Hi everyone! I am new to this site and looking for some advice on eating at night. I have a bad habit of wanting to eat or munch on potato chips or something while watching TV. Most times I am not hungry, but I can't seem to fight the cravings. How bad is it to eat at night, if I am under my calorie intake for the day?
I have also starting munching on ice cubes which I prefer to water, this and drinking water makes me hungry!
Any ideas on some good snack foods would be greatly appreciated!
Ooh the ice cubes are a great idea! I like to eat frozen pineapple sometimes because it's still hard and icy and takes a while to eat and it's not super bad in calories. I'm currently having a hard time with night time cravings so I'm trying things like painting my nails, doing household chores, and just doing a lot of moving around. folding laundry is great because you can't really eat and handle clothes lol.
There are all kinds of notion/theories/ideas around eating at night. I personally do most of cal-intake at night. I eat throughout the day, but calorie wise, I take in my most amount after 6pm. If you're not gaining, then I don't think there is any problem in it really. As for ridding the desire to much potata chips, maybe make them not available? Instead, maybe once a week or so buy a small bag and enjoy. Also, popcorn is always pretty darn safe... especially air-popped. You could even get sort of creative and maybe flavor it like your chips. My weakness is cereal, and so I don't have any boxes, but will buy the single serving (in fact, I just had the small box of Corn pops. YUMMY) haha.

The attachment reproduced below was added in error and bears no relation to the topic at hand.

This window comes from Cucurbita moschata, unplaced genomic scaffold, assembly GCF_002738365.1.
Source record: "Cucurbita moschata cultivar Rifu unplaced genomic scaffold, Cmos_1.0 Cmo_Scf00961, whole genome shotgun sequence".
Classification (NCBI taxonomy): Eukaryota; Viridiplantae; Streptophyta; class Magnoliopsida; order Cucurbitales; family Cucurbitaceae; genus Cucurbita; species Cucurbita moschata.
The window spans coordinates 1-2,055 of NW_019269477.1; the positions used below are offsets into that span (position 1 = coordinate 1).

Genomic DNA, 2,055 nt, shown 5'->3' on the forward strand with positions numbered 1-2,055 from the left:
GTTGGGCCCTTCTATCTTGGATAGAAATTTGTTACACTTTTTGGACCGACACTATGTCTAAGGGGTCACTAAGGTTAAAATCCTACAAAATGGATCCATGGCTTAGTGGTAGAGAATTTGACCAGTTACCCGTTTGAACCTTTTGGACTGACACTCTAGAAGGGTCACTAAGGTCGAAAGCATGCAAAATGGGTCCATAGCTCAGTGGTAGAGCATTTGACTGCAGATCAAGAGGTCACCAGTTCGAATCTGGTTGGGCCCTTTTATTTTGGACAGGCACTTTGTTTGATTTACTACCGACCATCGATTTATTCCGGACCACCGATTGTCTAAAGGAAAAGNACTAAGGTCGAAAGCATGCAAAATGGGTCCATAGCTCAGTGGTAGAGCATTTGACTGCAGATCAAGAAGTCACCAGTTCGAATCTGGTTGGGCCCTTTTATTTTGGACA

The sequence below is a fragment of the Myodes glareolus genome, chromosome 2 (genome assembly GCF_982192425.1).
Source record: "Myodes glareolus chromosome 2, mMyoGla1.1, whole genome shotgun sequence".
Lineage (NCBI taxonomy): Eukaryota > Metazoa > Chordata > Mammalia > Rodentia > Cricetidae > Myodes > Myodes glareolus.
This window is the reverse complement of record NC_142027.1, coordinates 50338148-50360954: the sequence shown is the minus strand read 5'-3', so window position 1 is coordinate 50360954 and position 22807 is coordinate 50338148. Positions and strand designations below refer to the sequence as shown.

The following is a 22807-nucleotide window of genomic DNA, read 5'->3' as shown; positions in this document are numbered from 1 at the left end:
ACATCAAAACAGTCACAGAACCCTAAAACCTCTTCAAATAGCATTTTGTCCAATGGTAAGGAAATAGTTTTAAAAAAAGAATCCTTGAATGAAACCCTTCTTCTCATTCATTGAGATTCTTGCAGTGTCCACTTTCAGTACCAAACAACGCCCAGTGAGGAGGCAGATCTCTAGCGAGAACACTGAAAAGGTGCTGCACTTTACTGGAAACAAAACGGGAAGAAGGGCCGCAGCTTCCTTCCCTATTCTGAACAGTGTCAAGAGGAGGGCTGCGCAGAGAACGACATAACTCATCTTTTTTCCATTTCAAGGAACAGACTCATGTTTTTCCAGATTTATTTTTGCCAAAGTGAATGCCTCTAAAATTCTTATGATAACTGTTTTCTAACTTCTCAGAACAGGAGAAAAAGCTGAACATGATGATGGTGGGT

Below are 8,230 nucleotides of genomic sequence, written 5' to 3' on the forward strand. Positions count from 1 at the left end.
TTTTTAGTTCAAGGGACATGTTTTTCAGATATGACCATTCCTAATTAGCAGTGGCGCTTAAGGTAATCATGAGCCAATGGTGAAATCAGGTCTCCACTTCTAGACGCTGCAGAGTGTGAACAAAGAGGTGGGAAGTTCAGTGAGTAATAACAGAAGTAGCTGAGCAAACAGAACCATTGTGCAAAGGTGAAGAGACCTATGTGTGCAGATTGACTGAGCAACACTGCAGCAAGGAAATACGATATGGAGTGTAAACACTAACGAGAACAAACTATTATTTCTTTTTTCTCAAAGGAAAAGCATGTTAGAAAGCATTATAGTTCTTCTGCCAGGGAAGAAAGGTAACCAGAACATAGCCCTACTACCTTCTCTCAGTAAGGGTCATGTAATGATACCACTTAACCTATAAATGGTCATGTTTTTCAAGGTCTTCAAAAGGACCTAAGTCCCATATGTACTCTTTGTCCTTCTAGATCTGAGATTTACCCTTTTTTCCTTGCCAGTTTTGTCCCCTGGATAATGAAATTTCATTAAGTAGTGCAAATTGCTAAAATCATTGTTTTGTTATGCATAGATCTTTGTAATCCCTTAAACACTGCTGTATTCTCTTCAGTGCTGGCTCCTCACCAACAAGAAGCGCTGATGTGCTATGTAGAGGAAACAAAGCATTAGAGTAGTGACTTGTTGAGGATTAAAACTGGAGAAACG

Anyway, I hope this helps :-) Good luck
I save a lot of fruit for the evening, like a big pile of frozen grapes and haf a canteloupe, and then I usually have a bowl of celery sticks.
No matter what the calories are, you're never going to gain from fruits and vegetables, and that way the sweet tooth is still satistfied.
I also go to bed pretty early which I find helps a lot. That way I don't search for energy that I don't need in food, and I feel better and more rested without being sleep-deprived the next day - again, helps with not searching for quick energy fixes in food.
A calorie is a calorie. What time you eat doesn't make any difference.
That said, I don't eat within 2 hours of bedtime because it keeps me awake - that's the only reason.
That is completely untrue. period.
Original Post by nursemeow:
That is completely untrue. period.
Is that not true? Oh, sorry about that. That's what someone told me so I believed it...